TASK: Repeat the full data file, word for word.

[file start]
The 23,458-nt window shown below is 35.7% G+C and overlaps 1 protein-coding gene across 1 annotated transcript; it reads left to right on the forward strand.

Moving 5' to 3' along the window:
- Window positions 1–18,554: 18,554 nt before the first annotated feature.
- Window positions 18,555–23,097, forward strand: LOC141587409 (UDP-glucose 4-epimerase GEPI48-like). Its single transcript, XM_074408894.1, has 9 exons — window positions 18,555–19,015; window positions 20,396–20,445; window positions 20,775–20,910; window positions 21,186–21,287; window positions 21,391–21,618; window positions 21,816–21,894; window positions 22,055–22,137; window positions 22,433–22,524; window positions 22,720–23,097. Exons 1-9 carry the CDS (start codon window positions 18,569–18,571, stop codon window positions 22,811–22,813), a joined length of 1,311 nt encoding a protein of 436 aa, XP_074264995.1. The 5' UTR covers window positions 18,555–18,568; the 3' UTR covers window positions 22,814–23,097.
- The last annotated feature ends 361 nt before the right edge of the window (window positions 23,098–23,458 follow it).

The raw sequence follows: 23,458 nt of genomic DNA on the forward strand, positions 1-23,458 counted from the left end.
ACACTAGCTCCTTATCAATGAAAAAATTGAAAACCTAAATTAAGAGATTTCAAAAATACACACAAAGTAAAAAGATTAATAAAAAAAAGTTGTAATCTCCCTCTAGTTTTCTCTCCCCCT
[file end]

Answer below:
The 23,458-nt window shown below is 35.7% G+C and overlaps 1 protein-coding gene across 1 annotated transcript; it reads left to right on the forward strand.

Moving 5' to 3' along the window:
- Window positions 1–18,554: 18,554 nt before the first annotated feature.
- Window positions 18,555–23,097, forward strand: LOC141587409 (UDP-glucose 4-epimerase GEPI48-like). Its single transcript, XM_074408894.1, has 9 exons — window positions 18,555–19,015; window positions 20,396–20,445; window positions 20,775–20,910; window positions 21,186–21,287; window positions 21,391–21,618; window positions 21,816–21,894; window positions 22,055–22,137; window positions 22,433–22,524; window positions 22,720–23,097. Exons 1-9 carry the CDS (start codon window positions 18,569–18,571, stop codon window positions 22,811–22,813), a joined length of 1,311 nt encoding a protein of 436 aa, XP_074264995.1. The 5' UTR covers window positions 18,555–18,568; the 3' UTR covers window positions 22,814–23,097.
- The last annotated feature ends 361 nt before the right edge of the window (window positions 23,098–23,458 follow it).

The raw sequence follows: 23,458 nt of genomic DNA on the forward strand, positions 1-23,458 counted from the left end.
ACACTAGCTCCTTATCAATGAAAAAATTGAAAACCTAAATTAAGAGATTTCAAAAATACACACAAAGTAAAAAGATTAATAAAAAAAAGTTGTAATCTCCCTCTAGTTTTCTCTCCCCCT